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Press release: 24 April 2020
The European Commission’s proposal to reform an outdated energy investment treaty is not in line with the objectives of the Paris agreement and the Green Deal to tackle climate change, lawyers from environmental law charity ClientEarth have found.
In a letter sent to Vice President of the European Commission Frans Timmermans, ClientEarth and the International Institute for Sustainable Development say that the current reform proposal does not provide sufficient safeguards to shield European climate efforts from the threat of investor-state arbitration.
The Commission’s draft proposal to reform The Energy Charter Treaty (ECT) – an international investment agreement in the energy sector – does not provide sufficient guarantees to protect governments against investors’ attempts to challenge climate and energy transition policies.
The ECT contains the controversial investor state dispute settlement mechanism (ISDS), which enables foreign investors to challenge governments over social or environmental policies and laws that may impact their business, claiming huge compensation.
This mechanism has a demonstrable chilling effect on environmental regulations as the threat of legal action may discourage or delay governments’ plans to shift to a low carbon economy in fear of retaliation from foreign investors, including within the European Union.
ClientEarth Trade and Environment lawyer Amandine Van Den Berghe said:
“The reform of the Energy Charter Treaty is a unique opportunity to match the EU’s climate objectives with international investment policies. This process should be used to transform the ECT into a positive force for the clean energy transition.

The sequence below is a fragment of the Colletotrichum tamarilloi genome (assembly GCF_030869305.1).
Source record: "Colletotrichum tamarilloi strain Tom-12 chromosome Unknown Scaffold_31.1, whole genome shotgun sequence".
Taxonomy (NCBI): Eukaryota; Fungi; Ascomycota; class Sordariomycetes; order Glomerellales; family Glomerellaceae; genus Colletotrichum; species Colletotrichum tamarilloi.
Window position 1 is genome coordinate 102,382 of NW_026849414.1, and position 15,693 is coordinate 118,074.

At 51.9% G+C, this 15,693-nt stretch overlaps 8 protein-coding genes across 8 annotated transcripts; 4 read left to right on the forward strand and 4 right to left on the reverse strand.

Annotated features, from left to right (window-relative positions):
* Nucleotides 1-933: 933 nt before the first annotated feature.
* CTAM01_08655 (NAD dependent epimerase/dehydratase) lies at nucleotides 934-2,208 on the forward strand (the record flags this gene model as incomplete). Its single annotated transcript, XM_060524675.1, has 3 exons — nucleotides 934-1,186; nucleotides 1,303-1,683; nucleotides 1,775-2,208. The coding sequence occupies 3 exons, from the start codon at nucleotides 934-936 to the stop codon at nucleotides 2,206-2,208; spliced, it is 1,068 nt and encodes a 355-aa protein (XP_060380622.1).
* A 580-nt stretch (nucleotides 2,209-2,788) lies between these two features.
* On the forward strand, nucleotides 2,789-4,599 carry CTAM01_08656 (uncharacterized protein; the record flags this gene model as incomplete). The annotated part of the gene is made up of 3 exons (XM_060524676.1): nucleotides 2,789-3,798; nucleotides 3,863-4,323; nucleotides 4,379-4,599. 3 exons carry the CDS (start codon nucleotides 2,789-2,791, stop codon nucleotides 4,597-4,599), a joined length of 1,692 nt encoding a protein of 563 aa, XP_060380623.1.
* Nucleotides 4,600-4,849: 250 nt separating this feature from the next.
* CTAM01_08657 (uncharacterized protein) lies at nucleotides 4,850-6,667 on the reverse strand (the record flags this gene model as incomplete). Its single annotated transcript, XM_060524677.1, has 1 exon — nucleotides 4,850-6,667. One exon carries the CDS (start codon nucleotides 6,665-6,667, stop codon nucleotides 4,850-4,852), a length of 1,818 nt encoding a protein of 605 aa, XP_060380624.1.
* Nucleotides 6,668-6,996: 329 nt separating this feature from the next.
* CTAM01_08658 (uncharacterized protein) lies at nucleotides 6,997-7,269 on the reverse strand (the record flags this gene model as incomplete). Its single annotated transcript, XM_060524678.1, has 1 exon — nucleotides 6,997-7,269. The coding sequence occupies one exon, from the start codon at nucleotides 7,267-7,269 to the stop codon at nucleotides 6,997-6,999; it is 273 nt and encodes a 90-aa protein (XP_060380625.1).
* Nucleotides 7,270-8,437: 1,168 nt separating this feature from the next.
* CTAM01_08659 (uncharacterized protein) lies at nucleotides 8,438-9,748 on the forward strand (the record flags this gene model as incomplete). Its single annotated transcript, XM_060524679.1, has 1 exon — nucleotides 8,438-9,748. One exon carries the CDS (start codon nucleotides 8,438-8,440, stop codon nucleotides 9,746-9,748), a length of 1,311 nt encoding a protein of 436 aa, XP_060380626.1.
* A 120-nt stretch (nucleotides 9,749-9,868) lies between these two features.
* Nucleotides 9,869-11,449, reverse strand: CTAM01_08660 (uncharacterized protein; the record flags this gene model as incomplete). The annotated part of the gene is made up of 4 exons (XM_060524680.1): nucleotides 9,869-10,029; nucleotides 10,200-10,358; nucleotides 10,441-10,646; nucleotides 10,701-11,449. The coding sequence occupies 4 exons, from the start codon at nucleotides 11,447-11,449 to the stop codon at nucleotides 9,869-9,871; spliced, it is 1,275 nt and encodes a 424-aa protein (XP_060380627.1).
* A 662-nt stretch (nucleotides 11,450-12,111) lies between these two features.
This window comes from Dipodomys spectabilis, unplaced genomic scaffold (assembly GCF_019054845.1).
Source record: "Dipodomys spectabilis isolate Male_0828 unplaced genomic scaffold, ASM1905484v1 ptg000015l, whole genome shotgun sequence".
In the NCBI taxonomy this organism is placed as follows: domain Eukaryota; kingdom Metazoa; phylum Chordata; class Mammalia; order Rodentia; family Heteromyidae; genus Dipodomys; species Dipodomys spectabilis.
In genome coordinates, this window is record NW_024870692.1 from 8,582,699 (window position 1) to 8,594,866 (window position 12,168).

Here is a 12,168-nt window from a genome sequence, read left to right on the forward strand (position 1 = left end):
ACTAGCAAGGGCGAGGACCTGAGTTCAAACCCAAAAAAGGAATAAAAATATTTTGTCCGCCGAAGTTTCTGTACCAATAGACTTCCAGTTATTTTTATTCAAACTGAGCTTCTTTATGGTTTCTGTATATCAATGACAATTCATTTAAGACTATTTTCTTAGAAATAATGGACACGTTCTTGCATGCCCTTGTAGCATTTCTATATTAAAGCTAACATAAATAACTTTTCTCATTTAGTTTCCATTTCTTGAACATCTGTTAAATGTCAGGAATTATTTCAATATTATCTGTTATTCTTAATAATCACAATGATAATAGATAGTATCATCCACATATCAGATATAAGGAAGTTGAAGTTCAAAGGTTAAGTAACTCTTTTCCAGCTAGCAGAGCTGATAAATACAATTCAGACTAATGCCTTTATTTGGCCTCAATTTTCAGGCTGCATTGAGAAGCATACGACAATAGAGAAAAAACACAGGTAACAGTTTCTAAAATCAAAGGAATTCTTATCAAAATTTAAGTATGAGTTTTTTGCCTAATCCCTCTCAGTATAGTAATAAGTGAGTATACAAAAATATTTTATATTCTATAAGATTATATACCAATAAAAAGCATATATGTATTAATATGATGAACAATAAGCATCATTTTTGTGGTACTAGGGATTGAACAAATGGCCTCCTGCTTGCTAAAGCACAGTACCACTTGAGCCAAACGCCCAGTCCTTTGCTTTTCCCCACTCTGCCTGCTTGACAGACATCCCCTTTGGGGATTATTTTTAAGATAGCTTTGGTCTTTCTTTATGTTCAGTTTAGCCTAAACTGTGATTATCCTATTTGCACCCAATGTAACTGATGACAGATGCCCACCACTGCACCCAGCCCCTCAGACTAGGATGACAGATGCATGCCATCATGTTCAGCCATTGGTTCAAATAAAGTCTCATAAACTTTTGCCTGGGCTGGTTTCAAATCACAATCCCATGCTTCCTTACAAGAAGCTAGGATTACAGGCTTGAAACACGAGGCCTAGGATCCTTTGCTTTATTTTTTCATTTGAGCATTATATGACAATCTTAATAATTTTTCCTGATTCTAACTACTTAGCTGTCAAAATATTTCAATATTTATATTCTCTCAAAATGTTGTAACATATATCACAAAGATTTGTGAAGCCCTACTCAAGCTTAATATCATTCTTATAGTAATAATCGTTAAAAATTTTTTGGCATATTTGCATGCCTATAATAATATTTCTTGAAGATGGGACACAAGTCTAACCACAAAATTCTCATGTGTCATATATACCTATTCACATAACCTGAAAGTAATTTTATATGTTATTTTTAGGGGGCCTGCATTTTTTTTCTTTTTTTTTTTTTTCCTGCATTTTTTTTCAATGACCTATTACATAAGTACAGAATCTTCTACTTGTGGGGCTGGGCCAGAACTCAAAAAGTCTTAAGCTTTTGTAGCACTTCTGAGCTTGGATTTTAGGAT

“Right now, the Commission’s proposal to reform the ECT is clearly not ambitious enough. The cosmetic changes proposed by the EU will not amount to ‘modernisation’ and will fall far short of making the ECT fit for purpose. Without more significant changes, it will jeopardise the achievement of the EU’s and its member states’ climate action objectives.”
“If the Commission is serious about its plan of making the EU climate-neutral by 2050, the Commission must put the fight against climate change and energy transition at the heart its investment policy.”
In a legal analysis sent along the letter, lawyers have highlighted the main flaws of the EU proposal, which fails to ensure investment protection does not come at the expense of human rights and environmental obligations, and does not clearly forbid ISDS claims over public interest measures.
Lawyers have also asked to hold investors accountable and to authorise states to differentiate low-carbon from carbon-intensive investments, in order to grant beneficial treatment to responsible investors in renewable energies only and shift investment away from fossil fuels.
The Commission is expected to submit its final proposal before the end of May, following further discussions with the Member States.
ClientEarth is a charity that uses the power of the law to protect people and the planet. We are international lawyers finding practical solutions for the world’s biggest environmental challenges. We are fighting climate change, protecting oceans and wildlife, making forest governance stronger, greening energy, making business more responsible and pushing for government transparency. We believe the law is a tool for positive change. From our offices in London, Brussels, Warsaw, Berlin and Beijing, we work on laws throughout their lifetime, from the earliest stages to implementation. And when those laws are broken, we go to court to enforce them.